While roaming around Toronto these days you might have seen some interesting poster ads.
Ads displaying words such as ‘love’, ‘joy’, ‘mom’ and ‘hope’, have been turning heads because the letter ‘O’ is actually the bare belly of a pregnant woman.
“Fetal alcohol syndrome is now called fetal alcohol spectrum disorder and these are learning and behaviour problems caused to the fetus when a mother drinks in pregnancy,” Bonnie Buxton, co-founder of FASworld Toronto said.
“It means that part of the baby’s brain has been damaged by prenatal alcohol and unfortunately this is unfixable.”
Buxton and her husband, Bryan Philcox, are the founders of FASworld Toronto. They came up with the idea for the organization in 1999, after their adopted daughter was diagnosed with ARND (Alcohol-Related Neurodevelopmental Disorder).
“My husband and I had an adopted daughter who had all kinds of learning and behaviour problems,” Buxton said. “And she wound up on the street at age 16 or so, homeless and addicted to crack. I saw something on television and I realized that she was struggling with what at that point was the fetal alcohol syndrome.”
This new campaign hopes to provide positive motivation for women to not drink during pregnancy, for the sake of their babies.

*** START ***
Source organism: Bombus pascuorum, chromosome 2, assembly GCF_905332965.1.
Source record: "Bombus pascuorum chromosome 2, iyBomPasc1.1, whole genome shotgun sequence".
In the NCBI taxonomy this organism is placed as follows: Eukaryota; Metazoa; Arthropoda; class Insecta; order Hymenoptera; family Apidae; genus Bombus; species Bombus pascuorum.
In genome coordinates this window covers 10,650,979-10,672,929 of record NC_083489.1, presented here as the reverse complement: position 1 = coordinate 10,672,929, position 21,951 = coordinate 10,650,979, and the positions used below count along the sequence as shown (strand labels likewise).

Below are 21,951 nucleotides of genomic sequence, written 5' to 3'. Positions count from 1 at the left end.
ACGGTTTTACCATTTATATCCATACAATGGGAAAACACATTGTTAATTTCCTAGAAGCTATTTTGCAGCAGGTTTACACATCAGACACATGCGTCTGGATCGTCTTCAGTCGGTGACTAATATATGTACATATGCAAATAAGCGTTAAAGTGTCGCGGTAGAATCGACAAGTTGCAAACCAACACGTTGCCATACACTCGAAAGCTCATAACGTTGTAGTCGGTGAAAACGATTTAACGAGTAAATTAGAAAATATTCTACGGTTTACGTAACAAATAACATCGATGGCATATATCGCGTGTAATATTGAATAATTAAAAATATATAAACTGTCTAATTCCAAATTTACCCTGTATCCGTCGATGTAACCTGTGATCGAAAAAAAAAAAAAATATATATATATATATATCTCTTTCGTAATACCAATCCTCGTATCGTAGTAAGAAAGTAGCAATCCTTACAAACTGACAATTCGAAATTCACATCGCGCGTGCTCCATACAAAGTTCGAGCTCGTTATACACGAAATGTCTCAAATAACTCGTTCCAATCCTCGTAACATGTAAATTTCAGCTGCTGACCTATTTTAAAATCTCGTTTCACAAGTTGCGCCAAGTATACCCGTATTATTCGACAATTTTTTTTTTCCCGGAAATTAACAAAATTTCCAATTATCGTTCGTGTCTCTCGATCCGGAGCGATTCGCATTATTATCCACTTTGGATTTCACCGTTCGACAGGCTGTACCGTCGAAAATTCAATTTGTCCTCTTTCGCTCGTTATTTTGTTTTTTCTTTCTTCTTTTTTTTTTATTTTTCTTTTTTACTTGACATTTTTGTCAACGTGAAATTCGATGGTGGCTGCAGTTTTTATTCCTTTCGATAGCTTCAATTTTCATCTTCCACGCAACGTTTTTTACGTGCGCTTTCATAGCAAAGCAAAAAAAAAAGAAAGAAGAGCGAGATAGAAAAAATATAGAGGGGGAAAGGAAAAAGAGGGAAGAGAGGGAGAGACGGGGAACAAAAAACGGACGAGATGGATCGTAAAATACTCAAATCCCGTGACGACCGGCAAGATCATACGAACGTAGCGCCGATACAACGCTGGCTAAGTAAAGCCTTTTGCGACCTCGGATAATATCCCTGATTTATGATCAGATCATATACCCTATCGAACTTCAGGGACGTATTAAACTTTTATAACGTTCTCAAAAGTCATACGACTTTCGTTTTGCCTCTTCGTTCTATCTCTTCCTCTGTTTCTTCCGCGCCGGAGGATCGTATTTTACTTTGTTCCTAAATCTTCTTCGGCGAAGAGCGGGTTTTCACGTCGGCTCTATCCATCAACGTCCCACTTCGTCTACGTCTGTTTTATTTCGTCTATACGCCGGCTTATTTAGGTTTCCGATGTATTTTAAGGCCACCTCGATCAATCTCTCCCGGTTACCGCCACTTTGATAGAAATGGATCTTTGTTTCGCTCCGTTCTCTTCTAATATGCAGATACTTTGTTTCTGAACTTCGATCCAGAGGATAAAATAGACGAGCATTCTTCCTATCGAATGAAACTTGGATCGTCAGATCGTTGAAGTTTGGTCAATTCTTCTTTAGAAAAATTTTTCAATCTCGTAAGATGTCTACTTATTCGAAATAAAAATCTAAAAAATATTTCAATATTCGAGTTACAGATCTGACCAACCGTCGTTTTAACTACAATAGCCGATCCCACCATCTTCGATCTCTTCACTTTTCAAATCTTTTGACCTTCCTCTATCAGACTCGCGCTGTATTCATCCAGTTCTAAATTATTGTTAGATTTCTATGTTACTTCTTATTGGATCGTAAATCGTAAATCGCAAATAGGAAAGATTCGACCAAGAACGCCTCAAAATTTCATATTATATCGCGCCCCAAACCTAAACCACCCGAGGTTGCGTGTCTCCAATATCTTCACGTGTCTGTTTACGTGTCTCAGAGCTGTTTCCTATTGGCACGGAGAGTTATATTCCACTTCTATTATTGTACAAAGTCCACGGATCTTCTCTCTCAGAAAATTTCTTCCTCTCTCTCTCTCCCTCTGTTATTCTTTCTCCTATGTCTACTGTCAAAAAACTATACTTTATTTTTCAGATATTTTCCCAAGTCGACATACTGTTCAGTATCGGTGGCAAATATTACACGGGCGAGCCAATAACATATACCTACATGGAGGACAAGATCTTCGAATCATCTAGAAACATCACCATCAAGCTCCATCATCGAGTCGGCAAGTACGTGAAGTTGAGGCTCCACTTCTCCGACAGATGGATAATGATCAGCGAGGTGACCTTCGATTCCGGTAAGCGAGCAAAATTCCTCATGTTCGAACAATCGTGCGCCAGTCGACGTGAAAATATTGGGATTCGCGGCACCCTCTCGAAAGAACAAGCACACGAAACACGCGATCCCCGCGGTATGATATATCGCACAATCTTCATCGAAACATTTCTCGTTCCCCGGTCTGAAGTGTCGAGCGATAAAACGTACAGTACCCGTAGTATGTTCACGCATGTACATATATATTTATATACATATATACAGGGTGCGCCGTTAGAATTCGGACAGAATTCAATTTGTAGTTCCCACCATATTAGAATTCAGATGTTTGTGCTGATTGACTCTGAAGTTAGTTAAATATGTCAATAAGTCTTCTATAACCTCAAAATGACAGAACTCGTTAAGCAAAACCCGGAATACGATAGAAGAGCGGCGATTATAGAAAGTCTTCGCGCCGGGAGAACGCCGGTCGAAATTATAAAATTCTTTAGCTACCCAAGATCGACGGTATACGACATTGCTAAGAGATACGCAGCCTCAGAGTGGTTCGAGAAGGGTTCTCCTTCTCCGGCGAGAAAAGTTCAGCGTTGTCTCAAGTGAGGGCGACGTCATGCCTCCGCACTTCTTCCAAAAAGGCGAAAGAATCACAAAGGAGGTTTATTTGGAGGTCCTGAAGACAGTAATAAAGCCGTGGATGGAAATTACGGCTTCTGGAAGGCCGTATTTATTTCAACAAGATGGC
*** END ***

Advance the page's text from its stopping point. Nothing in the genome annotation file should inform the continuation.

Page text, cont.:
“There’s no safe amount of alcohol during pregnancy and no safe time, so what we are trying to do is have a campaign that instead of having a whole lot of warning, we’re just trying to talk about the good thing to do rather than the bad things,” Buxton said. “The good thing to do for your baby is to not drink.”
Terry Shatner, an independent marketing and business development consultant, knows the psychology behind the ad campaign.
“[People] are exposed to thousands of impressions a day, to the point you’re not even aware of all the messages that come at you,” she said.
“So usually when you’re looking to develop an advertising strategy first of all you have to figure out who is your target audience, what are you trying to communicate, who are you talking to, what does the consumer think now.
“They may have no opinion, they may have apathy and they really don’t care or they may be very motivated about the topic you are talking about.”
FASworld Toronto’s ad campaign addresses the issue of the fetal alcohol syndrome in a positive way and with no aggressiveness.
“There’s nothing offensive in those ads,” Shatner said. “I think in this case, if it’s offending people than the organization would probably say “we’ve done our job because we’ve stimulated conversation about a topic that most people don’t talk about.”
The message that the campaign is trying to communicate is simple: if you’re pregnant don’t drink.
“That’s the message that we’re trying to get out and we’re trying to do it in a way that’s not going to be threatening,” said Buxton, adding “in a way that’s going to feel good and enjoyable to avoid alcohol during pregnancy.”
Alia Abaya, the model for the ‘love’ poster, said in a quote given by Buxton, “I wanted to do the campaign because I value the education of women to make healthy choices, and I loved the concept of being positive, and happy, and celebratory.”